On Tuesday 17th of March the University of Nottingham’s Stop the Traffik Society organised a Clothes Swap event at the Atrium in Portland, where students were invited to trade in their used clothes for others: providing the perfect way to reinvent your wardrobe for free!
The success of the event was evidenced by the multitude of clothes piled on the stalls and hangers and the vast amounts of students it attracted. Impact Style dressed up two of Stop The Traffik’s members in some of our favourite finds of the day.
We also caught up with Stop the Traffik’s Emily Hunter to discuss the society’s latest venture and their bid to shed light on trafficking in the fashion industry.
What are you trying to raise awareness towards?
Broadly speaking, we are trying to raise awareness of the fact that whilst we may think that human trafficking and modern slavery has nothing to do with us, we all contribute to its success in our daily lives, and buying clothes is just one of these ways. Very few of us actually know where our clothes come from and what goes into making them. We focused on the Sumangali Scheme, which is a current scheme in which hundreds of thousands of women and girls are trafficked into and across Tamil Nadu to work in Cotton Mills. The scheme focuses on recruiting girls under 15 years of age, which is illegal in India. The girls are promised a lump sum to relieve their families’ financial burden, but less that 35% receive this lump sum, some receive less and some nothing. The girls are not given any health and safety equipment which often leads to stomach pains, (due to the cotton fibers that get into their bodies), severe ear pains and sometimes deafness due to the loudness of the machines, eye irritations and/or infection due to cotton particles that get into their eyes, breathing problems due to their constant breathing in of cotton fibres, cases of long hair getting caught and pulled into the machines, skin burns by hot machines, etc. Many of the girls are verbally, physically and sexually assaulted. If they fall ill they receive no medical assistance. They are forced to work overtime and are not given any breaks. Many sleep in hostels and due to the lack of space have to sleep on top of each other. This is just a brief summary of the conditions the girls are forced to work under. Many don’t consider the Sumangali Scheme a form of trafficking because the girls and/or their parents give their consent to work in the mills, yet they are not informed of the abuse or horrendous conditions awaiting them. We want people to know about this scheme and understand that this is just one of several like it.
Why did you decide to hold a clothes swap in particular and have you done anything like it before?
We’ve never done a clothes swap before but we chose to put on this kind of event as we felt that it would be something students would be interested in. As the clothes swap showed, we all have many items that we no longer want, and as students can’t afford to keep buying new clothes all the time. Hence, we felt this would be a good opportunity for students to re-vamp their wardrobes whilst getting rid of old items they no longer want. We also felt it would be a great opportunity to talk to students about the scheme and tell them how they can help, without creating a depressing atmosphere to do so. We wanted students to want to help rather than feel guilt-tripped into doing so.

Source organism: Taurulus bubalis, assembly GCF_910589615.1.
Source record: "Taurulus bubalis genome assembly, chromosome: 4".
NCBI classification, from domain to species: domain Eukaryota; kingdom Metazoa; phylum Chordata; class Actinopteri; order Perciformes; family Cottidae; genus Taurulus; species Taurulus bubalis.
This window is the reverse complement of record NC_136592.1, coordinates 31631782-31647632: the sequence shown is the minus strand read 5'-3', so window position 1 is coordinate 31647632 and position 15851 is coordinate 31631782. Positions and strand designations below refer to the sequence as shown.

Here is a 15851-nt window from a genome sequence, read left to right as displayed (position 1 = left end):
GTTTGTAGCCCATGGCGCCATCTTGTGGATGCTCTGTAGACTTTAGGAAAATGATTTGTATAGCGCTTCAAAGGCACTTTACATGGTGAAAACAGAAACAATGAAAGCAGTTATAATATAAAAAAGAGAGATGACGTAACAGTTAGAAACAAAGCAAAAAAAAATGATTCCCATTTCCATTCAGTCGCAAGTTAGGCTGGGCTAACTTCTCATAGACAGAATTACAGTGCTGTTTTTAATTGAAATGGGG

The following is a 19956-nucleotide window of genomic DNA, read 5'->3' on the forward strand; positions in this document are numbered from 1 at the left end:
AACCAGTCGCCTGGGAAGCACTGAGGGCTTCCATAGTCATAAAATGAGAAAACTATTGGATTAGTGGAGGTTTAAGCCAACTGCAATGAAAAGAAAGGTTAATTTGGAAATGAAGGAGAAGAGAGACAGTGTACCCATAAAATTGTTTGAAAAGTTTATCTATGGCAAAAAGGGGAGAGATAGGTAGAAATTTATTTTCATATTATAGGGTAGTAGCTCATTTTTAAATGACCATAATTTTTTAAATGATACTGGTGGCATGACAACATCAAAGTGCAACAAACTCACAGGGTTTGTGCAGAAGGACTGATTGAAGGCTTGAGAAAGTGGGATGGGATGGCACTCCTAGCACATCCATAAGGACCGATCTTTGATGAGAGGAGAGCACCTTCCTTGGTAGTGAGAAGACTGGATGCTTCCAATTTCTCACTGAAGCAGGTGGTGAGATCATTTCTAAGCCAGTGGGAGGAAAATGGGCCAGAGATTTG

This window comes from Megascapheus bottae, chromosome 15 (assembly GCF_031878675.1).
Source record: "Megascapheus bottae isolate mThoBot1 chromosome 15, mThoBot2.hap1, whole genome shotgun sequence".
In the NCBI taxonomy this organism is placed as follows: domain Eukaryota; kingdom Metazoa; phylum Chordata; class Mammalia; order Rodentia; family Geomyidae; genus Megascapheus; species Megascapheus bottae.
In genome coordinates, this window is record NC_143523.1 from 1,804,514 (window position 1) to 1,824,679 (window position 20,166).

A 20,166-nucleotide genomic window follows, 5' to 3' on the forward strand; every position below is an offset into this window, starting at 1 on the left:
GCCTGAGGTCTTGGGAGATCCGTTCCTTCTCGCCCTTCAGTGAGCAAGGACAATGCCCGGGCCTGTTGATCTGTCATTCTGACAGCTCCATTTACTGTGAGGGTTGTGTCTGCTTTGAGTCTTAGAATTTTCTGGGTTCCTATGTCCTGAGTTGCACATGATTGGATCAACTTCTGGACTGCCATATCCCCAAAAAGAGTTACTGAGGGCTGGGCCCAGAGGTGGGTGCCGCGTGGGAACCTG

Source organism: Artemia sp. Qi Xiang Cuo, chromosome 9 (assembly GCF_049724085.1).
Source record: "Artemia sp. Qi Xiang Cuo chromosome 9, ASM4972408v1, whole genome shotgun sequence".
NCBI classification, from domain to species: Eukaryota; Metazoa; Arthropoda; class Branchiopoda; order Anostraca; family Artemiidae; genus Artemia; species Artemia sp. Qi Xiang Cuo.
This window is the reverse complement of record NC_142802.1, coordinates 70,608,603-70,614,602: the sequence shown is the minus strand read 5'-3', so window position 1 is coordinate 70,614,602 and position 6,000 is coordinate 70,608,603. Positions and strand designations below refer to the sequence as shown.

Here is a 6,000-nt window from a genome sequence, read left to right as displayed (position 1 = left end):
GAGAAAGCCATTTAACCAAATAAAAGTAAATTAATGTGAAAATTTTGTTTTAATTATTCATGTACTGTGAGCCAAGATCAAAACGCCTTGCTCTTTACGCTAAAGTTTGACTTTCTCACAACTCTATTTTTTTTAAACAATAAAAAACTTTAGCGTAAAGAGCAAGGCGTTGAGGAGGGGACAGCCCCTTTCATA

What sort of changes do you want to see in the fashion industry and how do you aim to bring these about?
We want companies to take responsibility for where their clothes come from. As it stands, they are under no obligation to even know what is going on within their supply chain, let alone do anything about it. Therefore, many companies can honestly say they know nothing about trafficking or slavery being involved within the manufacturing of the clothes they sell. The only way trafficking schemes like the Sumangali Scheme will end is if companies start taking responsibility for where their clothes come from.
What can people do to help?
We believe that consumers have a powerful voice which they themselves often underestimate. Companies want to make a profit, and to do so they need to respond to the customers’ wants. Therefore, the more people who start asking companies to make an effort to see that trafficking and slavery is not used to make the clothes they sell, the more likely they are to listen and do something about it. We don’t want to encourage a negative message to achieve this goal or start boycotting clothing stores. We don’t expect people to stop shopping at their favourite stores, we want to encourage a positive message in which people make clear they love the stores that they shop at, but want to see this change happen. They can do this by taking in a postcard (which we were handing out during the swap) to the cashier the next time they go shopping, which basically asks companies to take responsibility for what goes on within their supply chain. All students need to do is sign these postcards and ask the cashier to pass them on to their manager or supervisor. Again, the more people that do this, the more we will be heard. So we ask students to do this and to encourage their friends and family members to do the same. If they would like any more postcards they can contact me (Emily Hunter) and I will make sure they get them.
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Images: Tara Bell